The reality of working with soft and hard technologies

Jon Dron’s presentation to ChangeMOOC this week is very timely. I am working on a University funded project to develop training materials which will be used around the country to deliver school training on a given topic. The materials will be in hard copy, on DVD and online.

This is an ideal opportunity for me to consider the use of hard and soft technologies.

The project is basically working with hard technologies, although it is making some concessions to ‘softness’, in that it is writing the training materials in such a way that users can add their own materials and to a very limited extent remix and repurpose them.

The technologies will be hard in that they will be branded and have copyright limitations. Interestingly there were only two of us on the team who had ever heard of Creative Commons before the project began!

But the major constraining factor in getting an appropriate balance between hard and soft technologies is cost. So – we have been told that we cannot use powerpoint for our presentations because these cost more to produce than PDFs. PDFs ensure that the presentation won’t shift when viewed from different systems, but a PDF means that if animations are included, each will need it own page and each page costs! So I see this as an example of a hard technology where the pedagogy is being bent to match the technology, which is being determined by cost.

It is also very apparent in this project that those who hold the purse strings call the tune – a disheartening process to be involved in.

So in this case, constraints are not enabling creativity, but definitely stifling it – not because its not possible to creatively overcome the constraints, but because those in power – those who hold the purse strings, don’t want to overcome the constraints.

I can’t tell you how many times I have seen technologists and budget holders constrain creativity!

6 thoughts on “The reality of working with soft and hard technologies

  1. Jon Dron (@jondron) November 24, 2011 / 11:21 pm

    I share your pain Jenny! I am always most concerned when I see hardness preventing the ‘teacher’ (a role, not a person, can be a team, an author, a director, etc) from doing the best thing because the teacher, especially in this pre-prepared learning context where there is no room for learner negotiation, is the large and slow moving part of the system that has a much bigger effect on the small and fast moving than vice versa – basic systems theory kicks in here.

    I think it’s great that you are allowing learners to remix and add stuff, that can be all that’s needed to make things as soft or hard as they need them to be, especially if they can share that with others.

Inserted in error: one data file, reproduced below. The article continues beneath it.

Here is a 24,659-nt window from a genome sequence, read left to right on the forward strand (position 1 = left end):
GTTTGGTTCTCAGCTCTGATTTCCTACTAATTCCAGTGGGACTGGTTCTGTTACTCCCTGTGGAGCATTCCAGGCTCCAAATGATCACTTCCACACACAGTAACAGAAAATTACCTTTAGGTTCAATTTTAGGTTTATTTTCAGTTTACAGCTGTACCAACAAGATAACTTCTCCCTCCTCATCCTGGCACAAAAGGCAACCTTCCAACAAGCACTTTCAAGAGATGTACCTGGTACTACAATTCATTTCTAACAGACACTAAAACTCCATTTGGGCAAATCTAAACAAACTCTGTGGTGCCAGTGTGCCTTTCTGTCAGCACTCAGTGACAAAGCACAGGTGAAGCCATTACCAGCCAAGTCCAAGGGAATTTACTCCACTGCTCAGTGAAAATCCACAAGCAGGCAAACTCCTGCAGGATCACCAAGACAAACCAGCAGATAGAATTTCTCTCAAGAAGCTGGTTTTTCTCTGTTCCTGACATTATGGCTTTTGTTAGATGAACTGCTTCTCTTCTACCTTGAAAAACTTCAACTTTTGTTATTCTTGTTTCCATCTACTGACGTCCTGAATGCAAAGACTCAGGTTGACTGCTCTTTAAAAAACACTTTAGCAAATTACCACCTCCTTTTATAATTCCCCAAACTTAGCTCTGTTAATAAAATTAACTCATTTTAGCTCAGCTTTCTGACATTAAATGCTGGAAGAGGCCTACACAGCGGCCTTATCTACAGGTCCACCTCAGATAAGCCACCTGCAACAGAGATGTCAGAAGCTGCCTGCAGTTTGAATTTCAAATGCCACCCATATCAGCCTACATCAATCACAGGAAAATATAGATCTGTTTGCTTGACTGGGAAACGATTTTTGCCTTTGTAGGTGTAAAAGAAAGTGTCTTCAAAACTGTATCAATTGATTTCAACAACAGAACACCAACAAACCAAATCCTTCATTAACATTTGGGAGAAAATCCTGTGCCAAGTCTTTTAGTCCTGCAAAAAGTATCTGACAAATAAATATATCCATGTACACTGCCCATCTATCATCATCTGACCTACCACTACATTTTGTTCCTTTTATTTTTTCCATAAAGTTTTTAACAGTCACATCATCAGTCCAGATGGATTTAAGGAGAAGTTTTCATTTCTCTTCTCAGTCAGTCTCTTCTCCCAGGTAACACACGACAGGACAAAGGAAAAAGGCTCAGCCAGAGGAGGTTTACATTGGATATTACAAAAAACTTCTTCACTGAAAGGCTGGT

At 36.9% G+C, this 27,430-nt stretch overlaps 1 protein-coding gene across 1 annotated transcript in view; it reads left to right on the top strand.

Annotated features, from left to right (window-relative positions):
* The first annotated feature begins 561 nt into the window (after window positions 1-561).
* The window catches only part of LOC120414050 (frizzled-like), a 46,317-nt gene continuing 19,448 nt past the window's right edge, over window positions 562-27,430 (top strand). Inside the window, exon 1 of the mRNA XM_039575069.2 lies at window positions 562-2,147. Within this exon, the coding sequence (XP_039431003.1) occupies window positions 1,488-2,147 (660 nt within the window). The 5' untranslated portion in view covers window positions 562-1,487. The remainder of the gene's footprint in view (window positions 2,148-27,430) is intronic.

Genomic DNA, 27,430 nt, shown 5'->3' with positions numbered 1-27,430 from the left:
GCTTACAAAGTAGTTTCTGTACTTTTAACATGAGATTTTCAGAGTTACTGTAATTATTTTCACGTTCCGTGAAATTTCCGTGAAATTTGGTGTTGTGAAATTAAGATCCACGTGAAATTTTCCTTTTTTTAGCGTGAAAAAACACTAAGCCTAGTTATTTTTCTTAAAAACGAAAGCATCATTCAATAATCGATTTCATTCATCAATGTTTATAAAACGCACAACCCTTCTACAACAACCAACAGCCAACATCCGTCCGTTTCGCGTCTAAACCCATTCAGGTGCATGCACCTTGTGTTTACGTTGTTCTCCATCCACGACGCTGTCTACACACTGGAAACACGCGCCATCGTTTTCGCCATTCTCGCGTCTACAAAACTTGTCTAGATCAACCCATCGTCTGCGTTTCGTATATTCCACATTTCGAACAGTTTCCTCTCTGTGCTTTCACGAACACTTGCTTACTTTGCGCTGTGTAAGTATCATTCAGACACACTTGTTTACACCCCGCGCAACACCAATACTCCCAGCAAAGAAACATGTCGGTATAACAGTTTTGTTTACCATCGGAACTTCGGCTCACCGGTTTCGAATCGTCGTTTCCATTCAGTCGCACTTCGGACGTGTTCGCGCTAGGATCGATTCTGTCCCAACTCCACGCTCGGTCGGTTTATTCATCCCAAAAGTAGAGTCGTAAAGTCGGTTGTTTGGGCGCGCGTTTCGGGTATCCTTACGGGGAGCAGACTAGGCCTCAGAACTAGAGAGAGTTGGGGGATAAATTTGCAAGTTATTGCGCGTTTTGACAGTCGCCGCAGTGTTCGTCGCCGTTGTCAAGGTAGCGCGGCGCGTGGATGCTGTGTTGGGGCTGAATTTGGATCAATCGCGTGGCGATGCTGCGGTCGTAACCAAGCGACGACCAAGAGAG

2. jaapsoft2 November 25, 2011 / 9:36 am

    Hi Jenny, Cost is always a boundary.
    Powerpoint is expensive, Openoffice and Libreoffice and others do have free presentation software. Open Source could be a creative solution.
    Technical constraints are fun for technical people and they find solutions you could use in your courses. It is a pity most course building projects must do without technical experts. I do not know if this is a soft or a hard constraint 🙂
    wish you succes with the course

  3. jennymackness November 25, 2011 / 2:05 pm

    Jon and Jaap – thanks for your comments.

    Yes – we all know that costs and ‘controllers’ mean that we have to make compromises all the time – but I do find the notion of a continuum between hard and soft technologies and the idea of being able to soften and harden technologies according to the context and learner needs, a very helpful way of thinking about it and possibly of managing these difficulties.

    But I also find that many people are even less tech saavy than me (which is saying something) and are often afraid of the soft options which could make things cheaper, but also appear out of control. So, for example, I could see the same content that we are developing on our project being delivered using the open source technologies that you mention Jaap – but of course then it couldn’t have the branding on it required by the funders and would no doubt appear a bit messy compared to the tightly designed (controlled?) resources they have in mind 🙂

  4. brainysmurf1234 December 1, 2011 / 1:59 pm

    Jenny, I share your disheartening feelings about budgets stifling creativity and I completely resonate with “those in power – those who hold the purse strings, don’t want to overcome the constraints.” Every day, I am astounded by how little some of my colleagues and clients are willing to expand their awareness of possibilities in learning design and delivery. They appear to me as risk-phobic, even if the possibilities could be better, faster, cheaper in the long run. Many have said to me ‘oh, I’m not much of a tech person’. Well get over it, neither am I in the traditional techie sense but I’ve made it my busisiness to learn about it. In fact, it should be every learning designers’ business to learn about this stuff! And not just leave it to a few of us brave souls to do the figuring out for them! 🙂

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